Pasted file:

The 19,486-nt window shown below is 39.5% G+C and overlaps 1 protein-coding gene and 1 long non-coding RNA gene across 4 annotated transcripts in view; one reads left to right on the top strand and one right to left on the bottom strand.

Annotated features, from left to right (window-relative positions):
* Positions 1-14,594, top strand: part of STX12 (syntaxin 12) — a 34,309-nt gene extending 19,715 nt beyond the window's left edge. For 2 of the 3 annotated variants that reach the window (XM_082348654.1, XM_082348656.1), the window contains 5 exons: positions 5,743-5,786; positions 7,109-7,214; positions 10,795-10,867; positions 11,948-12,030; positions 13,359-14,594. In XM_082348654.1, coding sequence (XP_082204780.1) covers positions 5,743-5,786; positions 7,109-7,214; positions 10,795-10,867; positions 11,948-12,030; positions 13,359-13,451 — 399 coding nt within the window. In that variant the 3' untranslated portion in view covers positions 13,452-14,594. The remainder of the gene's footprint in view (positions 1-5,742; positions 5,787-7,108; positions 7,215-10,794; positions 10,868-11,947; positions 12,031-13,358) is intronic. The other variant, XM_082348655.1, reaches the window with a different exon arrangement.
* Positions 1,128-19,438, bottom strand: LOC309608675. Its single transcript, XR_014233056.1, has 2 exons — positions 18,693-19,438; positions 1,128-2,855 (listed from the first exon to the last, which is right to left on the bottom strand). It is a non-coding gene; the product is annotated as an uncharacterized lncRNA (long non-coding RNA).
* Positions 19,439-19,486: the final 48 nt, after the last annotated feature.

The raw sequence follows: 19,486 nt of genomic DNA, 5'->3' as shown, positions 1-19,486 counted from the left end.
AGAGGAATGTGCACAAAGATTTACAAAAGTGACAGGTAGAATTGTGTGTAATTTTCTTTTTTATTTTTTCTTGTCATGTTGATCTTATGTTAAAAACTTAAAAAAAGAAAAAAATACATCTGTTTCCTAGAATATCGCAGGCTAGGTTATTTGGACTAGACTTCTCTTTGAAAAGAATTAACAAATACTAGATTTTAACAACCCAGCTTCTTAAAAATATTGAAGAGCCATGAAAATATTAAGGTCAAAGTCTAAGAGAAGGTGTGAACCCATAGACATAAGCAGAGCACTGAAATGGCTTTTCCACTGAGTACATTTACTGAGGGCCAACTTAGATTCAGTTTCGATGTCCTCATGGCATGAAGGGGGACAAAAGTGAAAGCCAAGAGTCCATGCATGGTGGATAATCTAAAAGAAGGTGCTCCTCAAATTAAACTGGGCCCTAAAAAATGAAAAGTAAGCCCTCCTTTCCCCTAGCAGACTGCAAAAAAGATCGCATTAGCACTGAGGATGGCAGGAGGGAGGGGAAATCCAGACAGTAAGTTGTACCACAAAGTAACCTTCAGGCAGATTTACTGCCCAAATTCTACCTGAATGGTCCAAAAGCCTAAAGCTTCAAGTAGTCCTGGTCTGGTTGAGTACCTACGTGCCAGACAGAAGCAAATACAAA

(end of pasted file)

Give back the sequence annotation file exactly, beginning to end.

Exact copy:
The 19,486-nt window shown below is 39.5% G+C and overlaps 1 protein-coding gene and 1 long non-coding RNA gene across 4 annotated transcripts in view; one reads left to right on the top strand and one right to left on the bottom strand.

Annotated features, from left to right (window-relative positions):
* Positions 1-14,594, top strand: part of STX12 (syntaxin 12) — a 34,309-nt gene extending 19,715 nt beyond the window's left edge. For 2 of the 3 annotated variants that reach the window (XM_082348654.1, XM_082348656.1), the window contains 5 exons: positions 5,743-5,786; positions 7,109-7,214; positions 10,795-10,867; positions 11,948-12,030; positions 13,359-14,594. In XM_082348654.1, coding sequence (XP_082204780.1) covers positions 5,743-5,786; positions 7,109-7,214; positions 10,795-10,867; positions 11,948-12,030; positions 13,359-13,451 — 399 coding nt within the window. In that variant the 3' untranslated portion in view covers positions 13,452-14,594. The remainder of the gene's footprint in view (positions 1-5,742; positions 5,787-7,108; positions 7,215-10,794; positions 10,868-11,947; positions 12,031-13,358) is intronic. The other variant, XM_082348655.1, reaches the window with a different exon arrangement.
* Positions 1,128-19,438, bottom strand: LOC309608675. Its single transcript, XR_014233056.1, has 2 exons — positions 18,693-19,438; positions 1,128-2,855 (listed from the first exon to the last, which is right to left on the bottom strand). It is a non-coding gene; the product is annotated as an uncharacterized lncRNA (long non-coding RNA).
* Positions 19,439-19,486: the final 48 nt, after the last annotated feature.

The raw sequence follows: 19,486 nt of genomic DNA, 5'->3' as shown, positions 1-19,486 counted from the left end.
AGAGGAATGTGCACAAAGATTTACAAAAGTGACAGGTAGAATTGTGTGTAATTTTCTTTTTTATTTTTTCTTGTCATGTTGATCTTATGTTAAAAACTTAAAAAAAGAAAAAAATACATCTGTTTCCTAGAATATCGCAGGCTAGGTTATTTGGACTAGACTTCTCTTTGAAAAGAATTAACAAATACTAGATTTTAACAACCCAGCTTCTTAAAAATATTGAAGAGCCATGAAAATATTAAGGTCAAAGTCTAAGAGAAGGTGTGAACCCATAGACATAAGCAGAGCACTGAAATGGCTTTTCCACTGAGTACATTTACTGAGGGCCAACTTAGATTCAGTTTCGATGTCCTCATGGCATGAAGGGGGACAAAAGTGAAAGCCAAGAGTCCATGCATGGTGGATAATCTAAAAGAAGGTGCTCCTCAAATTAAACTGGGCCCTAAAAAATGAAAAGTAAGCCCTCCTTTCCCCTAGCAGACTGCAAAAAAGATCGCATTAGCACTGAGGATGGCAGGAGGGAGGGGAAATCCAGACAGTAAGTTGTACCACAAAGTAACCTTCAGGCAGATTTACTGCCCAAATTCTACCTGAATGGTCCAAAAGCCTAAAGCTTCAAGTAGTCCTGGTCTGGTTGAGTACCTACGTGCCAGACAGAAGCAAATACAAA